Peacehealth St. Joseph Med. Ctr. v. Dep't of Revenue (Majority)

Annotate this Case
Justia Opinion Summary

Petitioners PeaceHealth St. Joseph Medical Center and PeaceHealth St. John Medical Center (PeaceHealth) argued that, under RCW 82.04.4311’s plain language, qualifying Washington hospitals were entitled to a business and occupation (B&O) tax refund and deduction on compensation they receive from any state’s Children’s Health Insurance Programs (CHIP) or Medicaid programs, not just Washington’s. Alternatively, PeaceHealth contended that by excluding compensation that qualifying Washington hospitals receive from other states’ CHIP and Medicaid programs, the Washington Department of Revenue (Department) unlawfully penalized those hospitals that served out-of-state patients, thus violating the dormant Commerce Clause of the United States Constitution. In holding that RCW 82.04.4311’s deduction excluded compensation that qualifying hospitals receive from other states’ CHIP and Medicaid programs, the Court of Appeals used the "series-qualifier" rule of statutory construction in lieu of the last antecedent rule. To this, the Washington Supreme Court held the Court of Appeals properly applied the series-qualifier rule to delimit the scope of RCW 82.04.4311’s deduction, thus affirming the Court of Appeals’ reasoning on this issue. Additionally, because the Supreme Court found that RCW 82.04.4311 supported a traditional government function without any differential treatment favoring local private entities over similar out-of-state interests, the Supreme Court held that RCW 82.04.4311 was constitutional under the government function exemption to the dormant Commerce Clause.

Download PDF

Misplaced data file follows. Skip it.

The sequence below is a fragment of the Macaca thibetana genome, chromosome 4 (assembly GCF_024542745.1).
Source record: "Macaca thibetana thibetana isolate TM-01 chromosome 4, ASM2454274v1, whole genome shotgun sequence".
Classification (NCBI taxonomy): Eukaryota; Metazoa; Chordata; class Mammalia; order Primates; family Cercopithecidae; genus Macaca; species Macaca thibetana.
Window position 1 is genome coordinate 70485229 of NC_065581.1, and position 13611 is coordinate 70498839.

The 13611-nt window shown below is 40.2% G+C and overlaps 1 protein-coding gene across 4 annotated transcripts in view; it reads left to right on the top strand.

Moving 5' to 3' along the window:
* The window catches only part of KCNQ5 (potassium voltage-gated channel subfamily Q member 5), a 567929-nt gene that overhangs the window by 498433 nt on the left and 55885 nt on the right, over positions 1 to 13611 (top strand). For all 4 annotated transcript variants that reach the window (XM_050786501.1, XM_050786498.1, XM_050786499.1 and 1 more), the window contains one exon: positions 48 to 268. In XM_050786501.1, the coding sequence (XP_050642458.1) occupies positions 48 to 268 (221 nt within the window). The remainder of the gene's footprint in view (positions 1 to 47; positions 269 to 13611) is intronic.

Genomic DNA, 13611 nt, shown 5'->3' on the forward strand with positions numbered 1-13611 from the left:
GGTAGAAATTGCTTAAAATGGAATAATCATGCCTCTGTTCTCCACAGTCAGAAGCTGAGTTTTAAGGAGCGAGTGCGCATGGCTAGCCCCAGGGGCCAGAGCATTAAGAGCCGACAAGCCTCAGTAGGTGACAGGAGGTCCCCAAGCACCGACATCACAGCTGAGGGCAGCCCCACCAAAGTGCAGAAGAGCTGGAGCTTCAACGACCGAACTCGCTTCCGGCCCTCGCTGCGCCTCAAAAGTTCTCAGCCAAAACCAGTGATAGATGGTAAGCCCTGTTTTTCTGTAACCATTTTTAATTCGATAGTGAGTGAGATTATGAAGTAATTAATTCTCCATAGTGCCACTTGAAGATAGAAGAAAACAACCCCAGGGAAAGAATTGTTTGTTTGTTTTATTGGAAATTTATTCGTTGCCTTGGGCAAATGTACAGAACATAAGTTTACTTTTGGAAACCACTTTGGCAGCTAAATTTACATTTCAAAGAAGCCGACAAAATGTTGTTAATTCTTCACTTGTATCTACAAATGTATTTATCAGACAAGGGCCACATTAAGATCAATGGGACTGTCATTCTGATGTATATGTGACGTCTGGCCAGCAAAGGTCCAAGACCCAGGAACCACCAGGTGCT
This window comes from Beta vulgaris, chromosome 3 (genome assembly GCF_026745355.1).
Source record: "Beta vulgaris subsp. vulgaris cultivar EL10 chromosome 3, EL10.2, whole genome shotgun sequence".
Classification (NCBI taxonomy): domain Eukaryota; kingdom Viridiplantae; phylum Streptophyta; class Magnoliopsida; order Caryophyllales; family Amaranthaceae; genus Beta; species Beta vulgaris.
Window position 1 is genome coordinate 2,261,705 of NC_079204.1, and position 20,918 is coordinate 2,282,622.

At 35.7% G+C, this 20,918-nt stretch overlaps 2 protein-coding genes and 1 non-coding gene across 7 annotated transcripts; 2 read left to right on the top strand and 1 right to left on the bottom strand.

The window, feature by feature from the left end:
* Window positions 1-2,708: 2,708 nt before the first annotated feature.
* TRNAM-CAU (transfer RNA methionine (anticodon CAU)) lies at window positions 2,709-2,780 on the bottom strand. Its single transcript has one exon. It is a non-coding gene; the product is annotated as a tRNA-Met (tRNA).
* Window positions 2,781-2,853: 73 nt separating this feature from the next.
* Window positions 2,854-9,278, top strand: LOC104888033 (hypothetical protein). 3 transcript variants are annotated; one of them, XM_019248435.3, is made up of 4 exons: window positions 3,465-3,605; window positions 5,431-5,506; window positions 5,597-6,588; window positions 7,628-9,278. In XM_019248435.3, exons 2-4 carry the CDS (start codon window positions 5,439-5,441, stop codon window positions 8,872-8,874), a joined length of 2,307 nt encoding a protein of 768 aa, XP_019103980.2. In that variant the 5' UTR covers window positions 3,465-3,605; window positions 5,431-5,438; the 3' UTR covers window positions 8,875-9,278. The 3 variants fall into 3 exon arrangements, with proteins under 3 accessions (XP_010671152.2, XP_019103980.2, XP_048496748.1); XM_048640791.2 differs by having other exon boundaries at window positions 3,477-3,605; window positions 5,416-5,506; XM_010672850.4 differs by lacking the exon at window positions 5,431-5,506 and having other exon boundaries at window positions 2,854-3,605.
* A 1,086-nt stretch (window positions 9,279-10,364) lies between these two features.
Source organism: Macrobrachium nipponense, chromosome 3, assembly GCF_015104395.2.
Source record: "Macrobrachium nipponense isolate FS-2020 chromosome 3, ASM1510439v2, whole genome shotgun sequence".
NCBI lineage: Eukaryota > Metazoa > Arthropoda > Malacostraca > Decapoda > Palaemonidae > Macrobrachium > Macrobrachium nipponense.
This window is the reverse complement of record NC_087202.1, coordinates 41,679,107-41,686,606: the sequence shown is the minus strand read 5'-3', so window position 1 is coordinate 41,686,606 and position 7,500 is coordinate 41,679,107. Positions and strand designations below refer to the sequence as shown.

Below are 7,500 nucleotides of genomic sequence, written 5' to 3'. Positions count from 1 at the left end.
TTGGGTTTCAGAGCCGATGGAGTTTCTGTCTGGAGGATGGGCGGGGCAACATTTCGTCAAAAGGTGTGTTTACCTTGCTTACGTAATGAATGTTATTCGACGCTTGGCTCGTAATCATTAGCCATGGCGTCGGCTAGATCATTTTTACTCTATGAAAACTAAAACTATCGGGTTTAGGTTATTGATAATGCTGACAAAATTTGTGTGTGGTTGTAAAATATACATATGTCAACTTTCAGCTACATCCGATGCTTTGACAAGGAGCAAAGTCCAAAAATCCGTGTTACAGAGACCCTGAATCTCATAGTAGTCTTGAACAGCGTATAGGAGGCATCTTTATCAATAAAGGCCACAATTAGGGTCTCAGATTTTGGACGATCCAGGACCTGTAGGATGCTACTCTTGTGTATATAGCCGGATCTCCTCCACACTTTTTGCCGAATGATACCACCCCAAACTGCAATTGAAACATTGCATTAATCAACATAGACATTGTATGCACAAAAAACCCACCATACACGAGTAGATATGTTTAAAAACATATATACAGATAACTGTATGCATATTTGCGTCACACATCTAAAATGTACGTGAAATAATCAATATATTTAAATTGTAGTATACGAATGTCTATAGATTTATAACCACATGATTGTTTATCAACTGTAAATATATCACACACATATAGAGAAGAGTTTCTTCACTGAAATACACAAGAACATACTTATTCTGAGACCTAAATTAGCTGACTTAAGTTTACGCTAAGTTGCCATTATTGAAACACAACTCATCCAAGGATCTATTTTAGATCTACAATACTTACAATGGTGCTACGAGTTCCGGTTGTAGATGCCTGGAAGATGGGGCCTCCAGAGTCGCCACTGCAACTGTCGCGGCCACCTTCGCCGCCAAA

FILE IN CLERK’S OFFICE SUPREME COURT, STATE OF WASHINGTON AUGUST 6, 2020 THIS OPINION WAS FILED FOR RECORD AT 8 A.M. ON AUGUST 6 2020 SUSAN L. CARLSON SUPREME COURT CLERK IN THE SUPREME COURT OF THE STATE OF WASHINGTON PEACEHEALTH ST. JOSEPH MEDICAL ) CENTER AND PEACEHEALTH ST. JOHN ) MEDICAL CENTER, ) ) Petitioner, ) v. ) ) STATE OF WASHINGTON, ) DEPARTMENT OF REVENUE, ) ) Respondent. ) _____________________________________) No. 97557-4 En Banc August 6, 2020 Filed_____________________ OWENS, J. RCW 82.04.4311 provides a business and occupation (B&O) tax deduction to public and nonprofit hospitals on compensation they receive from both Washington State and the federal government for health care services subsidized under certain government-funded programs, such as Medicaid and Children’s Health Insurance Programs (CHIP). Petitioners PeaceHealth St. Joseph Medical Center and PeaceHealth St. John Medical Center (PeaceHealth) argue that, under RCW 82.04.4311’s plain language, qualifying Washington hospitals are entitled to a B&O tax refund and deduction on compensation they receive from any state’s CHIP or PeaceHealth St. Joseph Med. Ctr. v. Dep’t of Revenue No. 97557-4 Medicaid programs, not just Washington’s. PeaceHealth alternatively argues that by excluding compensation that qualifying Washington hospitals receive from other states’ CHIP and Medicaid programs, the department unlawfully penalizes those hospitals that serve out-of-state patients, thus violating the dormant Commerce Clause of the United States Constitution. In holding that RCW 82.04.4311’s deduction excludes compensation that qualifying hospitals receive from other states’ CHIP and Medicaid programs, the Court of Appeals used the series-qualifier rule of statutory construction (in which a postpositive modifier normally applies to all nouns or verbs in a series when there is a straightforward, parallel construction) in lieu of the last antecedent rule (in which qualifying words or phrases modify only the immediately preceding words or phrases). We hold that the Court of Appeals properly applied the series-qualifier rule to delimit the scope of RCW 82.04.4311’s deduction, thus we affirm the Court of Appeals’ reasoning on this issue. Additionally, because we find that RCW 82.04.4311 supports a traditional government function without any differential treatment favoring local private entities over similar out-of-state interests, we hold that RCW 82.04.4311 is constitutional under the government function exemption to the dormant Commerce Clause. 2 PeaceHealth St. Joseph Med. Ctr. v. Dep’t of Revenue No. 97557-4 FACTS In 1980, the legislature enacted former RCW 82.04.4297, which created a B&O tax exemption for “amounts received from the United States” or “from the state of Washington . . . as compensation for, or to support, health or social welfare services rendered by a health or social welfare organization” (i.e., Medicaid). LAWS OF 1980, ch. 37, § 17. This original deduction was limited to compensation received from Washington State and the federal government and did not cover compensation received from other states’ health care programs. 1 See id. In subsequent years, the legislature observed that third-party-managed health care organizations had assumed an increasingly greater role in the provision and disbursement of covered benefits, leading to a decrease in direct payments from both the federal government and Washington to qualifying hospitals. See LAWS OF 2002, ch. 314, § 1. The legislature concluded that “the tax status of these amounts should not depend on whether the amounts are received directly from the qualifying program or through a managed health care organization under contract to manage benefits for a qualifying program.” Id. Thus, the legislature amended RCW 82.04.4297 and created RCW 82.04.4311. See id. §§ 1-3. That revised statute, under which PeaceHealth brings this current action, now states that 1 Nonprofit hospitals, like those managed by PeaceHealth, were exempt from paying any B&O taxes until 1993. LAWS OF 1993, ch. 492, § 305. 3 PeaceHealth St. Joseph Med. Ctr. v. Dep’t of Revenue No. 97557-4 [a] public . . . or a nonprofit hospital . . . may deduct from the measure of tax amounts received as compensation for health care services covered under the federal medicare program authorized under Title XVIII of the federal social security act; medical assistance, children’s health, or other program under chapter 74.09 RCW; or for the state of Washington basic health plan under chapter 70.47 RCW. RCW 82.04.4311 (emphasis added). PeaceHealth applied for a refund from the Department of Revenue for the period of December 1, 2007, through December 31, 2008, seeking a deduction for all taxes paid on out-of-state Medicaid and CHIP revenue during this time period. PeaceHealth relies on the second clause of RCW 82.04.4311, which entitles qualifying hospitals to claim a B&O deduction on compensation received under “medical assistance, children’s health, or other program under chapter 74.09 RCW.”2 The department denied PeaceHealth’s request, reasoning that RCW 82.04.4311’s deduction for compensation received from CHIP and Medicaid programs authorized “under chapter 74.09 RCW” necessarily excludes compensation received from other states’ CHIP and Medicaid programs. PeaceHealth appealed the department’s decision to the Board of Tax Appeals, and the board granted PeaceHealth’s motion for summary judgment, holding that PeaceHealth was entitled to the deduction. The department petitioned for judicial review, and the superior court reversed the board’s 2 For purposes of this opinion, we recognize that RCW 82.04.4311’s discussion of “medical assistance” and “children’s health” programs are references to Medicaid and CHIP. See RCW 74.09.500, .470(1). 4 PeaceHealth St. Joseph Med. Ctr. v. Dep’t of Revenue No. 97557-4 decision. The Court of Appeals affirmed, PeaceHealth St. Joseph Med. Ctr. v. Dep’t of Revenue, 9 Wn. App. 2d 775, 785, 449 P.3d 676 (2019), and PeaceHealth petitioned for review, which was granted. PeaceHealth St. Joseph Med. Ctr. v. Dep’t of Revenue, 194 Wn.2d 1016 (2020). ANALYSIS 1. RCW 82.04.4311’s Deduction Does Not Extend to Compensation That Qualifying Hospitals Receive from Other States’ Medicaid and CHIP programs The party seeking a tax deduction bears the burden of showing that it is entitled to the benefit sought, and any doubt or ambiguity as to the availability of a statutory benefit is “to be construed strictly, though fairly and in keeping with the ordinary meaning of [the statute’s] language, against the taxpayer.” Group Health Coop. of Puget Sound, Inc. v. Wash. State Tax Comm’n, 72 Wn.2d 422, 429, 433 P.2d 201 (1967). We review questions of statutory interpretation de novo and interpret statutes so as to give effect to the legislature’s intentions. State v. Bunker, 169 Wn.2d 571, 577-78, 238 P.3d 487 (2010). We derive legislative intent solely from the plain language of the statute, considering the text of the provision, the context of the statute, related provisions, amendments, and the statutory scheme as a whole. First Student, Inc. v. Dep’t of Revenue, 194 Wn.2d 707, 710, 451 P.3d 1094 (2019) (citing Cashmere Valley Bank v. Dep’t of Revenue, 181 Wn.2d 622, 631, 334 P.3d 1100 (2014)). We regularly employ traditional rules of grammar when discerning a 5 PeaceHealth St. Joseph Med. Ctr. v. Dep’t of Revenue No. 97557-4 statute’s plain language. Bunker, 169 Wn.2d at 578. When a statute’s plain language is unambiguous, meaning it is subject to only one reasonable interpretation, our inquiry ends, and we will not resort to interpretive tools such as legislative history. Spokane County v. Dep’t of Fish & Wildlife, 192 Wn.2d 453, 458, 430 P.3d 655 (2018) (citing State v. Velasquez, 176 Wn.2d 333, 336, 292 P.3d 92 (2013)). The contested clause in RCW 82.04.4311 establishes a deduction for “compensation for health care services covered under . . . medical assistance, children’s health, or other program under chapter 74.09 RCW.” PeaceHealth argues that we should apply the last antecedent rule when interpreting this provision. The “last antecedent rule” states that qualifying words or phrases modify only those words or phrases that immediately precede them. BLACK’S LAW DICTIONARY 1598-99 (11th ed. 2019). As applied here, the phrase “under chapter 74.09 RCW” would modify only the immediately preceding phrase “other program” and would not be read to modify “medical assistance” or “children’s health.” Consequently, under this reading, compensation that qualifying hospitals receive from any state’s CHIP or Medicaid programs would theoretically qualify for the statutory deduction. Conversely, citing “the overall structure of Washington’s subsidized health programs within chapter 74.09 RCW,” the Court of Appeals applied the seriesqualifier rule. PeaceHealth, 9 Wn. App. 2d at 780. This rule provides that “when there is a straightforward, parallel construction that involves all nouns or verbs in a 6 PeaceHealth St. Joseph Med. Ctr. v. Dep’t of Revenue No. 97557-4 series, a prepositive or postpositive modifier normally applies to the entire series.” BLACK’S LAW DICTIONARY, supra, 1642. Applied here, the contested clause is understood to read “medical assistance [program under chapter 74.09 RCW], children’s health [program under chapter 74.09 RCW], or other program under chapter 74.09 RCW.” RCW 82.04.4311. Accordingly, under this reading, RCW 82.04.4311’s deduction excludes compensation hospitals receive from other states’ CHIP or Medicaid programs. Analyzing both the context of the contested clause and the broader statutory scheme of RCW 82.04.4311 as a whole, we hold that the Court of Appeals properly applied the series-qualifier rule. See Lockhart v. United States, ___ U.S. ___, 136 S. Ct. 958, 963, 194 L. Ed. 2d 48 (2016) (analyzing both the context of the provision and the broader statutory scheme). Washington’s CHIP and Medicaid programs are both “program[s] under chapter 74.09 RCW”—Washington’s Medicaid program is established under RCW 74.09.500 and CHIP is established under RCW 74.09.470(1). Furthermore, as the remaining phrase “other program” indicates, chapter 74.09 RCW also establishes a number of “other” Washington-State-funded health care programs. See, e.g., RCW 74.09.035(1) (authorizing medical care services to persons eligible for the aged, blind, or disabled assistance program authorized under RCW 74.62.030, or eligible for essential needs and housing support under RCW 74.04.805), .800 (establishing the maternity care access program). Thus, within the context of the 7 PeaceHealth St. Joseph Med. Ctr. v. Dep’t of Revenue No. 97557-4 contested clause, the modifier “program under chapter 74.09 RCW” makes sense when it is uniformly applied to all of the items in the series: medical assistance (Medicaid), children’s health (CHIP), and these other programs. See Paroline v. United States, 572 U.S. 434, 447, 134 S. Ct. 1710, 188 L. Ed. 2d 714 (2014) (“‘When several words are followed by a clause which is applicable as much to the first and other words as to the last, the natural construction of the language demands that the clause be read as applicable to all.’” (quoting Porto Rico Ry., Light & Power Co. v. Mor, 253 U.S. 345, 348, 40 S. Ct. 516, 64 L. Ed. 944 (1920))). Likewise, our analysis of the structure of the statute in which this contested provision is located further supports our applying the series-qualifier rule. Semicolons divide RCW 82.04.4311 into three categories: (1) the Medicare program “under Title XVIII of the federal social security act;” (2) medical assistance, children’s health, or other program “under chapter 74.09 RCW;” and (3) Washington’s basic health plan “under chapter 70.47 RCW.” As the department argues, and as the Court of Appeals correctly held, these parallel statutory references to “under Title XVIII,” “under chapter 70.47 RCW,” and “under chapter 74.09 RCW” show that the overall structure of the statute supports the application of the seriesqualifier rule in this instance. Analyzing RCW 82.04.4311 as a whole—three parallel provisions, each referencing the law authorizing the identified programs therein—the contested provision is subject to only one reasonable interpretation. 8 PeaceHealth St. Joseph Med. Ctr. v. Dep’t of Revenue No. 97557-4 PeaceHealth cites to the United States Supreme Court’s decision in Lockhart to argue that the Court of Appeals erred by not first applying the last antecedent rule “and showing that it did not work” before resorting to applying the series-qualifier rule. Appellants’ Suppl. Br. at 15. But, contrary to PeaceHealth’s argument, we need not always first attempt to apply the last antecedent rule, abandoning it only when the rule’s application “produces a nonsensical result.” Id. Even the fact that a statute makes grammatical sense under the last antecedent rule does not mandate the rule’s application. Nobelman v. Am. Sav. Bank, 508 U.S. 324, 330, 113 S. Ct. 2106, 124 L. Ed. 2d 228 (1993). As the Court in Lockhart reasoned, and as the Court of Appeals below recognized, “the rule of the last antecedent ‘is not an absolute and can assuredly be overcome by other indicia of meaning.’” 136 S. Ct. at 963 (quoting Barnhart v. Thomas, 540 U.S. 20, 26, 124 S. Ct. 376, 157 L. Ed. 2d 333 (2003)). PeaceHealth, as the taxpayer, bears the burden of showing that it is entitled to the deduction sought, and applying the series-qualifier rule is in keeping with our responsibility to strictly but fairly construe the availability of the statutory benefit against the taxpayer. See Group Health Coop., 72 Wn.2d at 429. As shown here, our analysis of both the context of the contested provision and the broader statutory scheme as a whole in which this provision is located show that the Court of Appeals correctly applied the series-qualifier rule when interpreting the scope of RCW 9 PeaceHealth St. Joseph Med. Ctr. v. Dep’t of Revenue No. 97557-4 82.04.4311’s deduction, which excludes compensation qualifying hospitals receive from other states’ CHIP and Medicaid programs. 3 2. RCW 82.04.4311’s Limited Deduction Is Constitutional under the Government Function Exemption to the Dormant Commerce Clause The Commerce Clause grants Congress the power to “regulate commerce . . . among the several states.” U.S. CONST., art. I, § 8, cl. 3. The negative implication of this constitutional grant of power to Congress, the dormant Commerce Clause, “significantly limits the ability of States and localities to regulate or otherwise burden the flow of interstate commerce.” Maine v. Taylor, 477 U.S. 131, 151, 106 S. Ct. 2440, 91 L. Ed. 2d 110 (1986). The dormant Commerce Clause was born out of a concern of “‘economic protectionism—that is, regulatory measures designed to benefit in-state economic interests by burdening out-of-state competitors.’” McBurney v. Young, 569 U.S. 221, 235, 133 S. Ct. 1709, 185 L. Ed. 2d 758 (2013) (quoting New Energy Co. of Ind. v. Limbach, 486 U.S. 269, 273-74, 108 S. Ct. 1803, 3 PeaceHealth and amici rely heavily on select language in the legislative findings to argue that RCW 82.04.4311 should be read broadly to apply to compensation received from all states’ CHIP and Medicaid programs, not just Washington’s, relying on legislative findings in LAWS OF 2002, ch. 314, § 1. But when a statute’s plain language is unambiguous, our inquiry into the statute’s meaning ends. Spokane County, 192 Wn.2d at 458. A statement of legislative intent “does not trump the plain language of the statute,” and such statements are not controlling even when the codified intent of the legislature speaks directly to the enacted statute. State v. Reis, 183 Wn.2d 197, 212, 351 P.3d 127 (2015) (quoting Kilian v. Atkinson, 147 Wn.2d 16, 23, 50 P.3d 638 (2002) (plurality opinion)). Under RCW 82.04.4311’s plain language, “medical assistance, children’s health, or other program” unambiguously form a single category of programs all modified by the phrase “under chapter 74.09 RCW,” which limits the deduction to compensation received from Washington, not other states. 10 PeaceHealth St. Joseph Med. Ctr. v. Dep’t of Revenue No. 97557-4 100 L. Ed. 2d 302 (1988)). Accordingly, “the dormant Commerce Clause precludes States from ‘discriminat[ing] between transactions on the basis of some interstate element.’” Comptroller of Treasury v. Wynne, 575 U.S. 542, 549, 135 S. Ct. 1787, 191 L. Ed. 2d 813 (2015) (alteration in original) (quoting Bos. Stock Exch. v. State Tax Comm’n, 429 U.S. 318, 332 n.12, 97 S. Ct. 599, 50 L. Ed. 2d 514 (1977)). This means that, barring some exception, a state “‘may not tax a transaction or incident more heavily when it crosses state lines than when it occurs entirely within the State.’” Id. (quoting Armco Inc. v. Hardesty, 467 U.S. 638, 642, 104 S. Ct. 2620, 81 L. Ed. 2d 540 (1984)). “That the tax discrimination comes in the form of a deprivation of a generally available tax benefit” is of no consequence, nor does it matter if the discriminatory burden is only indirectly imposed on the out-of-state customer by means of a tax on the entity transacting business. Camps Newfound/Owatonna, Inc. v. Town of Harrison, 520 U.S. 564, 578, 580, 117 S. Ct. 1590, 137 L. Ed. 2d 852 (1997). However, despite these general prohibitions, an exemption to the dormant Commerce Clause exists for when the government is performing a traditional government function. United Haulers Ass’n v. Oneida-Herkimer Solid Waste Mgmt. Auth., 550 U.S. 330, 343, 127 S. Ct. 1786, 167 L. Ed. 2d 655 (2007). 11 PeaceHealth St. Joseph Med. Ctr. v. Dep’t of Revenue No. 97557-4 We hold that RCW 82.04.4311 is constitutional under the government function exemption to the dormant Commerce Clause.4 The United States Supreme Court first applied the government function exemption in 2007 in United Haulers, and the present case marks the first time that we have been asked to apply this relatively new principle of Commerce Clause jurisprudence. The government function exemption is premised on the Court’s understanding that laws that discriminate in favor of local government may be directed toward any number of legitimate goals unrelated to the general protectionism that the Commerce Clause forbids. Id. Thus, under this exemption, laws that (1) benefit the exercise of a government function while (2) treating all other private entities the same are constitutional under the Commerce Clause. Id. In United Haulers, the Court upheld a series of New York county ordinances that required trash haulers to deliver waste to state-owned and operated waste processing facilities. Id. at 334. The Court held that the challenged flow-control ordinances were constitutional because they favored a clearly public enterprise— government-operated waste processing—while treating all other private economic interests the same. Id. at 342. As the Court explained, “‘any notion of discrimination 4 Because we find the statute constitutional under the government function exemption, we do not address whether the statute would also be constitutional under the market participant exemption, which allows states to discriminate in favor of their own citizens provided the state is acting as a participant in the relevant market rather than a market regulator. Reeves, Inc. v. Stake, 447 U.S. 429, 437, 100 S. Ct. 2271, 65 L. Ed. 2d 244 (1980). 12 PeaceHealth St. Joseph Med. Ctr. v. Dep’t of Revenue No. 97557-4 assumes a comparison of substantially similar entities[,]’ [b]ut States and municipalities are not private businesses.” Id. (citation omitted) (quoting Gen. Motors Corp. v. Tracy, 519 U.S. 278, 298, 117 S. Ct. 811, 136 L. Ed. 2d 761 (1997)). This is so because “[s]tate and local governments that provide public goods and services on their own, unlike private businesses, are ‘vested with the responsibility of protecting the health, safety, and welfare of [their] citizens.’” Dep’t of Revenue v. Davis, 553 U.S. 328, 340, 128 S. Ct. 1801, 170 L. Ed. 2d 685 (2008) (second alteration in original) (quoting United Haulers, 550 U.S. at 342). In Davis, the Court upheld a Kentucky income tax law that exempted from income any interest earned on municipal bonds issued by Kentucky while taxing as income any interest earned on bonds issued by any other state or private party. Id. at 331-32. The Court recognized that issuing bonds was a “quintessentially public function” given that the issuance of debt securities allows local governments to pay for public projects. Id. at 342. Thus, the Court held the Kentucky law constitutional under the government function exemption because the “tax exemption favors a traditional government function without any differential treatment favoring local entities over substantially similar out-of-state interests.” Id. at 343. As the Court in Davis explained, the point of our inquiry into whether a challenged statute or regulation supports a government function is “not to draw fine distinctions among governmental functions, but to find out whether the preference [is] 13 PeaceHealth St. Joseph Med. Ctr. v. Dep’t of Revenue No. 97557-4 for the benefit of a government fulfilling governmental obligations or for the benefit of private interests, favored because they [are] local.” Id. at 341 n.9. Here, RCW 82.04.4311 is analogous to the laws upheld in Davis and United Haulers because the deduction supports a quintessentially public function by helping to subsidize the government’s provision of essential health care services to Washington’s citizens by facilitating the expansion of the government’s overall purchasing power for such services. In response, PeaceHealth argues that because RCW 82.04.4311 does not directly regulate the provision of health care subsidies or the rates at which they are set, upholding this indirect relationship between the government function and the challenged regulation would endorse an overexpansive reading of the government function exemption. But PeaceHealth’s focus on whether the deduction directly regulates Washington’s provision of health care subsidies misconstrues what courts consider when applying the government function exemption—only the market participant exemption asks whether there is a direct relationship between the challenged regulation and the government’s actions in the relevant market. See White v. Mass. Council of Constr. Emp’rs, Inc., 460 U.S. 204, 208, 103 S. Ct. 1042, 75 L. Ed. 2d 1 (1983) (holding that, to determine whether the market participant exemption applies, courts must analyze whether the challenged state program constitutes direct 14 PeaceHealth St. Joseph Med. Ctr. v. Dep’t of Revenue No. 97557-4 state participation in the market). No similar inquiry appears in the Court’s discussions of the government function exemption. Equally, if not more important to our dormant Commerce Clause analysis, PeaceHealth fails to identify any local private interests that are favored under the statute. Accordingly, we have little by way of either argument or evidence to rebut the conclusion that RCW 82.04.4311 permissibly “favors a traditional government function without any differential treatment favoring local entities over substantially similar out-of-state interests.” See Davis, 553 U.S. at 343 (emphasis added). To the contrary, PeaceHealth argues only that the challenged deduction disfavors both Washington hospitals and Washington citizens. See, e.g., Pet. for Review at 17-18 (arguing that RCW 82.04.4311 increases the cost of health care services generally in Washington). Our review of Camps, on which PeaceHealth relies, helps highlight why RCW 82.04.4311 does not favor local entities over substantially similar out-of-state interests. There, the Court found unconstitutional a Maine statute exempting charities incorporated in the state from real estate and personal property taxes unless the charity was conducted or operated principally for the benefit of out-of-state residents. Camps, 520 U.S. at 568. Unlike the B&O deduction here, which is effectively calculated on a patient-by-patient basis, the unconstitutional statute in Camps operated in binary fashion, privileging only some in-state charities with a tax deduction while 15 PeaceHealth St. Joseph Med. Ctr. v. Dep’t of Revenue No. 97557-4 flat out denying others based on a threshold assessment of each charities’ total number of out-of-state clients served. Id. at 576 (finding Maine’s statute impermissibly discriminatory because the state “singl[ed] out camps that serve[d] mostly in-staters for beneficial tax treatment”). By outright exempting only some charities for differential taxation, the statute in Camps plainly treated competing private entities differently. However, the same cannot be said here, where every qualifying public and nonprofit Washington hospital, regardless its location or client population, is subject to the same exclusions on the scope of RCW 82.04.4311’s deduction. In the context of both the design of Medicaid and similar government subsidized health care programs and the regional nature of health care services in general, PeaceHealth is free to question whether RCW 82.04.4311’s limited deduction is good policy, but absent evidence of impermissible protectionism, PeaceHealth fails to show what it must for us to find the statute unconstitutional under the dormant Commerce Clause. CONCLUSION Under the series-qualifier rule of statutory construction, RCW 82.04.4311’s B&O tax deduction excludes compensation qualifying hospitals receive from other states’ CHIP and Medicaid programs. Additionally, because RCW 82.04.4311 benefits a quintessential government function without any differential treatment favoring local private interests over out-of-state interests, we hold that RCW 16 PeaceHealth St. Joseph Med. Ctr. v. Dep’t of Revenue No. 97557-4 82.04.4311 is constitutional under the government function exemption of the dormant Commerce Clause. Accordingly, we affirm the Court of Appeals’ decision. WE CONCUR: 17